N.C. nonprofit, endowment push adults to complete degrees
There’s an experiment happening right now in places like Durham, Fayetteville and Greenville that is trying to get more adults to come back to community colleges.
This is an important experiment. If it is successful— and I think it will be — it may be rolled out to all 58 community colleges. It could change lives. And it could upgrade the skills of North Carolina’s workforce, which would be good for business.
I have written several times over the past year about the effort to get 2 million folks ages 25-44 a high-quality credential — a certificate or an associate’s degree and beyond — by 2030. Good jobs are going to increasingly require more training and skill than we currently have in our workforce. The main drivers of this have been the organization myFutureNC and the John M. Belk Endowment.
This was going to be a very heavy lift when the goal was set by these groups in February 2019 and then won official state backing. If it did nothing different, the state was originally on track to have 1.6 million of these folks with credentials. So, 2 million required us to get an extra 400,000 people through some sort of college program in this decade.
The pandemic has made it more difficult. For one thing, community college enrollment took a hit. Many colleges were down double digits in total headcount in the fall of 2020, compared to the previous year.
That spurred a group of people to action, including Cecilia Holden, president and CEO of myFutureNC, and MC Belk Pilon, president and board chair of the Belk Endowment, one of the state’s leading education-focused nonprofits. They have launched an ambitious pilot program with five community colleges this summer to recruit adult learners to enroll in the colleges for the fall semester. The targets are folks who attended one of the colleges, but stopped short of a certificate or a degree for some reason.
The initiative, called Better Skills, Better Jobs, will reach out to nearly 12,000 former students with text messages, emails, and phone calls. It will include a marketing campaign and social media. A national nonprofit, InsideTrack, has been hired to manage the outreach and make the initial communication to prospects. Mike Krause, former executive director of the Tennessee Higher Education Commission, has been hired as a consultant. Others involved include Dr. Eric Fotheringham, the UNC System’s director of community college partnerships and adult learner initiatives and Dr. Audrey Jaeger, executive director of N.C. State’s Belk Center for Community College Leadership and Research.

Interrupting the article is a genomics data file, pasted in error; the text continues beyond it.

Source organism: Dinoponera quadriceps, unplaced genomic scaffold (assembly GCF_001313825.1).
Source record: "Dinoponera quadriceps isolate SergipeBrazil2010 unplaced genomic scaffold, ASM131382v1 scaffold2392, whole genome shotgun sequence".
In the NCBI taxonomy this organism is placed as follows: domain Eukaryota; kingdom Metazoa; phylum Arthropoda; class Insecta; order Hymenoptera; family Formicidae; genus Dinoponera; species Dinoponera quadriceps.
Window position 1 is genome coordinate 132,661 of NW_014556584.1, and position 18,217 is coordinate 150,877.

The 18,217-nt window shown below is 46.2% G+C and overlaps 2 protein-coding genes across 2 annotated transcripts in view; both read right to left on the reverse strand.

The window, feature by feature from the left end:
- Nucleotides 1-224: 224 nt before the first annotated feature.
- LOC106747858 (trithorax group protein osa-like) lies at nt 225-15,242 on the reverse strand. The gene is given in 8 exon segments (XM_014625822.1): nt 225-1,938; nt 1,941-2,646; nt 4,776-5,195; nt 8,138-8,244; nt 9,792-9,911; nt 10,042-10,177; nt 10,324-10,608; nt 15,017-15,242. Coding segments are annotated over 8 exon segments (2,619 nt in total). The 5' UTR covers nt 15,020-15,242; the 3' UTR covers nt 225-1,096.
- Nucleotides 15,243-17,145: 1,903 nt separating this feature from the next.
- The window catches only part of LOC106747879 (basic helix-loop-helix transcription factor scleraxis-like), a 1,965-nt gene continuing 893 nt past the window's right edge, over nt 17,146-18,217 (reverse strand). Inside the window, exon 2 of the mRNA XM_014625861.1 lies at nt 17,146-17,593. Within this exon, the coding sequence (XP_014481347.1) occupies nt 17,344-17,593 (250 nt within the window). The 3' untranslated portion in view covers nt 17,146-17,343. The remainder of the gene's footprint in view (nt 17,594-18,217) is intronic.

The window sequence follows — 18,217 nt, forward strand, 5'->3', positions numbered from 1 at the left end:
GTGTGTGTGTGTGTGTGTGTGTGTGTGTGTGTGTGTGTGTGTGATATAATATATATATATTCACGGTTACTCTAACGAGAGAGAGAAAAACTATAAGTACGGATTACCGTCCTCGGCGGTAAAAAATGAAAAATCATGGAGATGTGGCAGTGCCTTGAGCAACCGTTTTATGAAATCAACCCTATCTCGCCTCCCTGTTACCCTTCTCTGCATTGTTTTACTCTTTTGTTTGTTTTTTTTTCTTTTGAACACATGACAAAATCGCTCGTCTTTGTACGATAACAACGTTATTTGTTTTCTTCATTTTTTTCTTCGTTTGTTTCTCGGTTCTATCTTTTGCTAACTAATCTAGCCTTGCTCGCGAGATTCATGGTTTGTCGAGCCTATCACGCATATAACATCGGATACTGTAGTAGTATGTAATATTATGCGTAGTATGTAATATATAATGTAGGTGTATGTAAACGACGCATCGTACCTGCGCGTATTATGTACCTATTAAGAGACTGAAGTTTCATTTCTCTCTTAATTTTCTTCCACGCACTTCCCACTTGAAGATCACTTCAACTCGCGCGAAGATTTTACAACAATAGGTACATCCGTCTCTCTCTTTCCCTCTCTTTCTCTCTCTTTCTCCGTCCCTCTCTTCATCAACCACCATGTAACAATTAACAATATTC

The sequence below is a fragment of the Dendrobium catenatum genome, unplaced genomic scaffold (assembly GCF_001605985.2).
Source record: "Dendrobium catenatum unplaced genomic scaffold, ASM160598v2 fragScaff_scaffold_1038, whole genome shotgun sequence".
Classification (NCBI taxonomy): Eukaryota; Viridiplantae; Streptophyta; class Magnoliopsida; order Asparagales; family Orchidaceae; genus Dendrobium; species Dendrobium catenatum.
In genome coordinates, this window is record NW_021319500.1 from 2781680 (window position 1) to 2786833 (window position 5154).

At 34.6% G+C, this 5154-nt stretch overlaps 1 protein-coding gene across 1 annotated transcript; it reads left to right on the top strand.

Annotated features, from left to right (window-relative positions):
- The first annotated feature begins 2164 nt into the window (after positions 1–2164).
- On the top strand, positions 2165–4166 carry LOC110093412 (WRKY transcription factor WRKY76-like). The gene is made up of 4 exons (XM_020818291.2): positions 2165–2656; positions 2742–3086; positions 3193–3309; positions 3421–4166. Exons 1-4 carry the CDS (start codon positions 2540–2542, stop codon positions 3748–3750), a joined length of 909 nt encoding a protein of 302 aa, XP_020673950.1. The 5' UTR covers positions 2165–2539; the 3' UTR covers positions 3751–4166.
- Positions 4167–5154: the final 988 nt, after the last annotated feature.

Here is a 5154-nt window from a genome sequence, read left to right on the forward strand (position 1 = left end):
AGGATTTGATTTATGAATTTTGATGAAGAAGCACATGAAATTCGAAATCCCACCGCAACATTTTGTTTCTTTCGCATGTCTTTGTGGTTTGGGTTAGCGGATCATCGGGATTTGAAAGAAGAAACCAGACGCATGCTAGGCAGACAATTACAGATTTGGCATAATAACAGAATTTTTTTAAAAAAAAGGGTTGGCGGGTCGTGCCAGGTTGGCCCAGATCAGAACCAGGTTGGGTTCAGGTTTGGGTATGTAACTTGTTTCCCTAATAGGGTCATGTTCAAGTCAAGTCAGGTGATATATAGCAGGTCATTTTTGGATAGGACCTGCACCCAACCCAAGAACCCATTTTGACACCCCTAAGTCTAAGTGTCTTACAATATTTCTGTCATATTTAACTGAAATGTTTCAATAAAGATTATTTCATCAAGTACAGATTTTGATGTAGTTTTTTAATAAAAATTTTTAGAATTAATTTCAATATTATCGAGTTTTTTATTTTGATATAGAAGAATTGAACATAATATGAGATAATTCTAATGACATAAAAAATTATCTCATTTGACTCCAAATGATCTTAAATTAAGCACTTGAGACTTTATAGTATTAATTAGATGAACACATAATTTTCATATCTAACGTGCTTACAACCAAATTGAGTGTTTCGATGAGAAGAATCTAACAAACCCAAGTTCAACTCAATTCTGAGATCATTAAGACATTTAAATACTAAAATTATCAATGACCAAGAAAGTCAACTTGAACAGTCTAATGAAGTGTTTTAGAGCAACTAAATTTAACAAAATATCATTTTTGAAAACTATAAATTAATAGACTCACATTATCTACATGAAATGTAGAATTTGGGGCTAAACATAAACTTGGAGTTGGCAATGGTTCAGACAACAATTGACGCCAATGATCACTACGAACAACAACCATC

When you add in five community college presidents and their staffs, there’s a lot of firepower.
“We felt like with the declining numbers in our community colleges in terms of enrollment, that we needed to take action,” says Holden. “If we don’t focus on our adult learner population, we’re not going to meet our 2 million by 2030 goal.”
The reason why adult learners with some college are an attractive target is that there are so many of them. Around 1.2 million North Carolina adults have had some college, but didn’t finish a program. Now, that doesn’t mean they didn’t benefit from college. Some got enough from a semester or two to get the job they wanted, and they stopped. But that leaves a lot of people who got halfway through, dropped out, and might respond to a direct pitch to come back and finish.
No one is under any illusions that getting folks 25 and older to come back to school is easy.
“This notion that adult learners …. that they are the quote low-hanging fruit, is not true,” says Krause, who served in the 101st Airborne Division before going to college.